“We don’t want it to be an instruction manual for somebody to go out and start fires,” Buckham said. “We don’t talk about how the fires are set or anything like that.”

Irving-Mills added, “We talk pretty specifically about the sort of conditions that would lead to a fire, like why it was set where it was. You could glean something off of that and use it maliciously but we definitely do say, ‘Do not do this!’” 

Only common knowledge or easily found facts were used in the narrative, the creators said, so as to avoid the prospect of potentially inspiring someone accidentally. 

Buckham and Irving-Mills released “Burning for Change” as the debut production of their new label Coyote Rock Casting, and hope to expand eventually into other podcasts and multimedia projects. 

“Our other project at the moment is related to hiking and sort of trail audio,” Irving-Mills explained. “It’s a group of three us who go out and hike favorite trails in the Olympics and record on the trail and come back and have a studio session where we come back, listen to what we’ve got, talk about the view here or the crazy rock there, tips and tricks to have a good time out there on the trail.” 

The still-untitled trail talk podcast has yet to be released, though it’s one of several shows dedicated to JeffCo and the surrounding region the duo have planned. 

“One of the things that we’re working toward is being able to set up a way to do podcasts that are pretty local-centric, bring in local experts on different subjects and really keeping it in this little sphere that we have here,” Buckham said. 

The initial response to their flagship offering has been appropriately red-hot.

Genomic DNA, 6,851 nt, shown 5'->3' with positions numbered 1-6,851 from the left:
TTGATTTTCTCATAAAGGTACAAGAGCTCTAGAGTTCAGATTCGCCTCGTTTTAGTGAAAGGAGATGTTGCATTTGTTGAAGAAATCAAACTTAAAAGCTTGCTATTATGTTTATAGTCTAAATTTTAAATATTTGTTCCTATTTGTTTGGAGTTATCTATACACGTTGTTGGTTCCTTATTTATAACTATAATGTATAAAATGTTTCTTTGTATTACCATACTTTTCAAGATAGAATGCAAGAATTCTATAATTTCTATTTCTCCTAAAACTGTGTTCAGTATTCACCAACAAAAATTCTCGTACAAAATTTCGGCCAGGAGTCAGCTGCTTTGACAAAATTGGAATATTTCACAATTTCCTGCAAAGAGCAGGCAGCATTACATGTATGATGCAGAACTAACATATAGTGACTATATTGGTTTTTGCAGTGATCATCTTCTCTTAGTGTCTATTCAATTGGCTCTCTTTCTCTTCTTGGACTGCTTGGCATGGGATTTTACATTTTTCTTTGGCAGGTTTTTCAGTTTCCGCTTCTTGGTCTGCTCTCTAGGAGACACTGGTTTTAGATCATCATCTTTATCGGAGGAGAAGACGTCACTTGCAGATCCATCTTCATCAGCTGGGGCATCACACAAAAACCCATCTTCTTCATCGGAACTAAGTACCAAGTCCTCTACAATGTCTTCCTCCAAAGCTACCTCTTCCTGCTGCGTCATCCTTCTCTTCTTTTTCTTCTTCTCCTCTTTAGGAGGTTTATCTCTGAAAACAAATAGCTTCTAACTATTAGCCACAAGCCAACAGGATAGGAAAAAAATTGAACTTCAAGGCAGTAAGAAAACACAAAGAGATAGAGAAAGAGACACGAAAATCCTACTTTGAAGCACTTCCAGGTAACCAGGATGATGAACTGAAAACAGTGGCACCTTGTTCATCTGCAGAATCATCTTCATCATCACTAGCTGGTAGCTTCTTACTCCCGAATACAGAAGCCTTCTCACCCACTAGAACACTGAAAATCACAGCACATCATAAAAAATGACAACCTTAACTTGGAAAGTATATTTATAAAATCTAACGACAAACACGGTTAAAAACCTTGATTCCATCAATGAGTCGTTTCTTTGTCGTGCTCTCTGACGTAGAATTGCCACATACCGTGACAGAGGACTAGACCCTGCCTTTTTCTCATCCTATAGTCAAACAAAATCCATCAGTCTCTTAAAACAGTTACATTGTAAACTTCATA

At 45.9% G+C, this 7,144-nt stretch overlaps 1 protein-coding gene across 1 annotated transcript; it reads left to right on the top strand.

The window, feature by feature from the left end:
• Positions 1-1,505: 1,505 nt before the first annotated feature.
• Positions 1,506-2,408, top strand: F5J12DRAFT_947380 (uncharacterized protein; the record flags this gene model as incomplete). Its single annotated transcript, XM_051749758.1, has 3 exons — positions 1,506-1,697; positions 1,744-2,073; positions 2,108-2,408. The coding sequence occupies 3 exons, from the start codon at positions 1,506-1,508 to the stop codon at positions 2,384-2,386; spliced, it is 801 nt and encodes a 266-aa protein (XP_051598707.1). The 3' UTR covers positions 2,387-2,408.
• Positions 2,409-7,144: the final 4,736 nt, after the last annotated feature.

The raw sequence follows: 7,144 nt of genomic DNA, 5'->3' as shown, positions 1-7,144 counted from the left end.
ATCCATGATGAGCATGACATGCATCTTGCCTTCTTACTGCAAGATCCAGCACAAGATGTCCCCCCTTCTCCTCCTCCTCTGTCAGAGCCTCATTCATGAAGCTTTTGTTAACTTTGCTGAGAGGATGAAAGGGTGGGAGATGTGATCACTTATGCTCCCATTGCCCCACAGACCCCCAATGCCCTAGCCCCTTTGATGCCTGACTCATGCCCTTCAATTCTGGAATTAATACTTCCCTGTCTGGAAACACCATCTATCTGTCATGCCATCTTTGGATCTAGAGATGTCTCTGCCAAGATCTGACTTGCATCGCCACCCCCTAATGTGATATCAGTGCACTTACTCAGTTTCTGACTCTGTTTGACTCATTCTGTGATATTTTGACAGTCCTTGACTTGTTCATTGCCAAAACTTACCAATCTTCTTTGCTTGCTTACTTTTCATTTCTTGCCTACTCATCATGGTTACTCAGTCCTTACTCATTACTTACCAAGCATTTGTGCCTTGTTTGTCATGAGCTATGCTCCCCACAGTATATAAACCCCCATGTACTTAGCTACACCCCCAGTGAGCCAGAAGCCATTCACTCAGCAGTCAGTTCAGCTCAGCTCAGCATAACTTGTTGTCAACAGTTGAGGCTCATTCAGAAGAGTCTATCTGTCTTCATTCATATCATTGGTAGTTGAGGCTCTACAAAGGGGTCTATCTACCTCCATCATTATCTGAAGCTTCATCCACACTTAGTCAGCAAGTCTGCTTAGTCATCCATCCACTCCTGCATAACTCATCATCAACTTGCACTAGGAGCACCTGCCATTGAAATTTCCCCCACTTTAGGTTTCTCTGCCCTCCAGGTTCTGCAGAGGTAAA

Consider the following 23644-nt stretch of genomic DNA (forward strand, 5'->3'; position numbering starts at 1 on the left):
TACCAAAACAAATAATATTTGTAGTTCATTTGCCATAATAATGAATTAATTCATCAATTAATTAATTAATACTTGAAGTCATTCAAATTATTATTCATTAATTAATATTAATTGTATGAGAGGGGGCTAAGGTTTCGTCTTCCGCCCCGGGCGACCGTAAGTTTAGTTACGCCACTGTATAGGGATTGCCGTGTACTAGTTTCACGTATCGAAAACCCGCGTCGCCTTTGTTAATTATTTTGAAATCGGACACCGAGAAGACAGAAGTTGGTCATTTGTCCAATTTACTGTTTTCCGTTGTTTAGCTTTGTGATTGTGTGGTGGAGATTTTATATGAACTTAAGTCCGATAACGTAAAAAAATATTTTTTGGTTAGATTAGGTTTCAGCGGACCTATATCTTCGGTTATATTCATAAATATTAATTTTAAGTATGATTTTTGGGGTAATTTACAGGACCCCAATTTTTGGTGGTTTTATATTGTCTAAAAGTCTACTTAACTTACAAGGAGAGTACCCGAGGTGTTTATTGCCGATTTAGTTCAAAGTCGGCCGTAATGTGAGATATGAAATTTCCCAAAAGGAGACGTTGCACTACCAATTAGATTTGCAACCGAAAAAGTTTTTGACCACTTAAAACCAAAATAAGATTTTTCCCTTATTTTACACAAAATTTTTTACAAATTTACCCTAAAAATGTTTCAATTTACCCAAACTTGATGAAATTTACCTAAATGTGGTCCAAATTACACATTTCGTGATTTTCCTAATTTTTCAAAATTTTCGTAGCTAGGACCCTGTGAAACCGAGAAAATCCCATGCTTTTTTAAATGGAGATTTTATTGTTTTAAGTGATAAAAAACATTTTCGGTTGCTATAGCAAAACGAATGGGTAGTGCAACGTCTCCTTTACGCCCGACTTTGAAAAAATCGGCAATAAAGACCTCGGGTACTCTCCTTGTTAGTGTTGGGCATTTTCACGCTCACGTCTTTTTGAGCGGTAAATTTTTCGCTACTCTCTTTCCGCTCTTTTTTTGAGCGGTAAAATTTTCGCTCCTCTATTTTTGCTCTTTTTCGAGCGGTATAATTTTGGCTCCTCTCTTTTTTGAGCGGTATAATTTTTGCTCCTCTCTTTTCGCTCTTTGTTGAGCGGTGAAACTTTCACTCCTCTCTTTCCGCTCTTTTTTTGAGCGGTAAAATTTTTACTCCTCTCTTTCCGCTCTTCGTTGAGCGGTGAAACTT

“Generally the response has been good, really positive,” Irving-Mills. “We’ve had over 300 people at least click on it or check it out.” 

Listeners can find the show through all typical podcast outlets by searching “Burning for Change” or “Coyote Rock Casting,” and about additional programming by visiting Coyote Rock Casting on Facebook. 

Each of the pilot series’ nine episodes range between 20 and 40 minutes in length and can be enjoyed piecemeal or as a binge. 

The appeal of podcasts and audiobooks as a form of entertainment in the digital age, where cumbersome equipment like CDs, cassette tapes and stereos or portable players are no longer necessary, are multifaceted, Buckham opined.

“It’s very easy to be inundated with imagery and lose so much of the information that’s trying to be conveyed to you, and so much of it is so subtly done with imagery, that going back to a book or an audiobook, it’s almost like a new experience for a lot of people,” he said. 

“I think especially during this pandemic there is a lot to retreat into, something that is different and as driven by the listener or reader and they have control over it. They get to control not only the pace at which they go but the images they conjure. It’s almost an intimate feel to it.”